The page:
Golf Digest U.S. Open Challenge: NBC Sports: June 20, 1:30 PM EDT
A Challenge, And Then Some
Pebble Beach and professional golfers earned the respect of the four contestants in the third annual Challenge
PEBBLE BEACH, Calif. -- If the goal at the start of the day was to break 100, Peggy Ference had lowered the bar of expectations by the time she arrived at the green of the par-3 12th hole. After four hours of grinding on punishing Pebble Beach Golf Links, the first woman to ever compete in the Golf Digest U.S. Open Challenge was content to relish at least one brief moment in the sun.
After making a putt for her lone par, the pharmaceutical industry sales manager from Skillman, N.J., raised both arms in celebration and gave caddie Corey Pavin a huge hug. As the crowd cheered her on, she proceeded to walk around the green and give all three of her celebrity playing partners and their caddies hugs as well. A Pacific-sized wave of relief had washed over her and she wasn't afraid to show it.
"I was just like, 'At last!'" Ference said. "I was happy to be able to record a par on my scorecard."
Overall, Ference struggled in her attempt to become the first contest winner to break 100 in the three years of the event, which will be televised on NBC prior to the final round of the U.S. Open, June 20. Her score of 118 will go down as the highest yet, but you couldn't tell that from her attitude.
"I have to admit, it was a lot harder than I thought it was going to be, but I had an absolutely phenomenal time," said the 51-year-old amateur, who wasn't able to hit a green in regulation.
"This is the culmination of a very exciting three or four months for me," she added. "Every single day just kept getting better and better and better. So this was just a tremendous experience and I was happy to include a lot of my family and friends along the way."
The lone female in the group was hardly the only player having a hard time from the back tees that measured 7,040 yards, in a round that took a shade more than six hours. Actor and producer Mark Wahlberg wound up being the lone golfer to break 100, shooting 97 to claim first place. Hockey legend Wayne Gretzky shot 100 and NFL quarterback and reigning Super Bowl MVP Drew Brees, the low handicapper of the group with a 3, faded down the stretch for a 102.
"I hit a lot of bad shots today and a couple of good ones at key moments," said Wahlberg, who reported a handicap in the mid-teens before the Challenge. "For me to be the high handicap and have the low score, you leave with a smile on your face."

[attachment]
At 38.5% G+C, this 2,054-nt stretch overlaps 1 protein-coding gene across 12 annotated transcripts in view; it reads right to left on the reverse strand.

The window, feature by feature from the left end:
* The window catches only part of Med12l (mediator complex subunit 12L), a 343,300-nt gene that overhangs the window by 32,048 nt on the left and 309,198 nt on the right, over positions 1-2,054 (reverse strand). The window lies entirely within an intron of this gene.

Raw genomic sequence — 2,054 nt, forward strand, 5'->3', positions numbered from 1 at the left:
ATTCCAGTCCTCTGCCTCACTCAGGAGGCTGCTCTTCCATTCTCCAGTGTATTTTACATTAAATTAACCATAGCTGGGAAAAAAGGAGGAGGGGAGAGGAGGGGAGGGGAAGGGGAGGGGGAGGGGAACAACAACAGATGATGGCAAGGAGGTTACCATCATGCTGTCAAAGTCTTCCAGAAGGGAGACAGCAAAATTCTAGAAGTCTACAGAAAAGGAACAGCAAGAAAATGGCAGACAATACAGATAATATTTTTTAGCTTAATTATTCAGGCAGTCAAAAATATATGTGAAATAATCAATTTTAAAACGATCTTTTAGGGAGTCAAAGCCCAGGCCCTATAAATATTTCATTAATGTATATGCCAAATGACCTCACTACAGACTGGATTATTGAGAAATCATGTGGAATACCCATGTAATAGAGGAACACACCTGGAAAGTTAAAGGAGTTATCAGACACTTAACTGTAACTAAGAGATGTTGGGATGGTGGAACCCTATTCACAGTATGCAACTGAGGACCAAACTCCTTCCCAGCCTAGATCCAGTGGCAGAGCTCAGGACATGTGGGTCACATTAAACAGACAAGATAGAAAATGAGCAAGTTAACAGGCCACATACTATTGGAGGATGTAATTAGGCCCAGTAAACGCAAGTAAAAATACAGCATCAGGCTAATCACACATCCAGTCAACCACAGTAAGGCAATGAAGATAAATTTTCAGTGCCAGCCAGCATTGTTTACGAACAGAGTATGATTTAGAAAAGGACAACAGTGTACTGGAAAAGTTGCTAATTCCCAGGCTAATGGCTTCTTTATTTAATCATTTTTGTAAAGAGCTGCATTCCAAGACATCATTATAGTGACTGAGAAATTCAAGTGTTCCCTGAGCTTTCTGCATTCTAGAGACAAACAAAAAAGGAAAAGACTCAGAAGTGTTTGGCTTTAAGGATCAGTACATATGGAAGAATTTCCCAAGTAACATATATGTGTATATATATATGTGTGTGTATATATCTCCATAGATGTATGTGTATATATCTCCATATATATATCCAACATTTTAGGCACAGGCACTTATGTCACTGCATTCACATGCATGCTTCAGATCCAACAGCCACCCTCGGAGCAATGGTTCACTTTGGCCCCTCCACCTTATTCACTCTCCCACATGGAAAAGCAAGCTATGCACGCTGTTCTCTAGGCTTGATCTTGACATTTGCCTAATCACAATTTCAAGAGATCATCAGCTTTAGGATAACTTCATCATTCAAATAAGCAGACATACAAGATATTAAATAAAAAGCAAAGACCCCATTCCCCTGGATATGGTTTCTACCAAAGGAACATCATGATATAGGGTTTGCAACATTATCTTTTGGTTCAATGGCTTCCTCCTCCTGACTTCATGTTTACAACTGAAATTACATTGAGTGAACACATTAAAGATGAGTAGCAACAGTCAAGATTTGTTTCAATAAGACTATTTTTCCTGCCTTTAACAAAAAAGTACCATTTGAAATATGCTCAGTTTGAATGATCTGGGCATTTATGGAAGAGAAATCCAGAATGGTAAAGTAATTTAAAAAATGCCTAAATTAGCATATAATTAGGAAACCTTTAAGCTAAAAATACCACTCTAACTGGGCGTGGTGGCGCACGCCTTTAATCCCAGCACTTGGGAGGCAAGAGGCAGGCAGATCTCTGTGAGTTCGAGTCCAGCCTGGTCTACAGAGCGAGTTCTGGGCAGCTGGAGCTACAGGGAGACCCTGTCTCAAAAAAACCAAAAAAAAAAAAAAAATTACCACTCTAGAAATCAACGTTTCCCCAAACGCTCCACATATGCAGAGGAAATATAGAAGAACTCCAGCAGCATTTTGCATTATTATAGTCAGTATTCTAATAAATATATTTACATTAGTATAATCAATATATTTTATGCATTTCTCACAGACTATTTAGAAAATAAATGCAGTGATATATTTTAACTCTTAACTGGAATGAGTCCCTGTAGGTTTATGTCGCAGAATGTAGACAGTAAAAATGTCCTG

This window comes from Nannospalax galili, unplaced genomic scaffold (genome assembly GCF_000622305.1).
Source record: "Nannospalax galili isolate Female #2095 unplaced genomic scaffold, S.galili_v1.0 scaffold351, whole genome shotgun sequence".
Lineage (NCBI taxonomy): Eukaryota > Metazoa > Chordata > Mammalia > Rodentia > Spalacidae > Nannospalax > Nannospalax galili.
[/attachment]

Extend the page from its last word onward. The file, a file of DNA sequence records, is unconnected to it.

Wahlberg made a nine on No. 13, but bounced back to play steady golf for the final five holes, including a finishing par.
"I'm glad I had the guts to do it once, but I'm not dumb enough to do it again," Wahlberg said.
Meanwhile, Gretzky got the 8 that it appeared he needed on the final hole to shoot a fitting score of 99, but when he signed his scorecard, he realized he had in fact shot 100. The NHL's all-time leading scorer didn't let it bother him, though.
"It was a great experience and something that I'll never forget," he said.
Gretzky looked like he would cruise to the win and break 100 in the process, first with a spectacular 3-wood from 230 yards out that found the green on No. 2 to set up a par, and then when he holed out a bunker shot on the signature par-3 seventh hole for a birdie. But he promptly shanked his tee shot on No. 8 and wound up taking a nine, followed by an eight on No. 9.
"It doesn't matter if we shoot 88, 98, 108, we're here for the experience of it and the excitement of it," Gretzky said.
Unlike the other competitors, football obligations kept Brees from playing a practice round and it hurt him early as he tried to advance the ball from the thick rough instead of just getting it back to the fairway. He started putting things together with a par on No. 5, but back-to-back triple bogeys on 13 and 14 derailed him. A wild drive on No. 16 and a three-putt led to an 8 that pretty much ended his chances.
"It just adds to the appreciation you have for pro golfers," Brees said.
A strong wind on the back nine made an extremely hard golf course even tougher, but all the players seemed to agree that more than the greens that were running in the low 12s on the stimpmeter according to USGA's Senior Director of Rules and Competition, Mike Davis, it was the U.S. Open rough that wreaked the most havoc.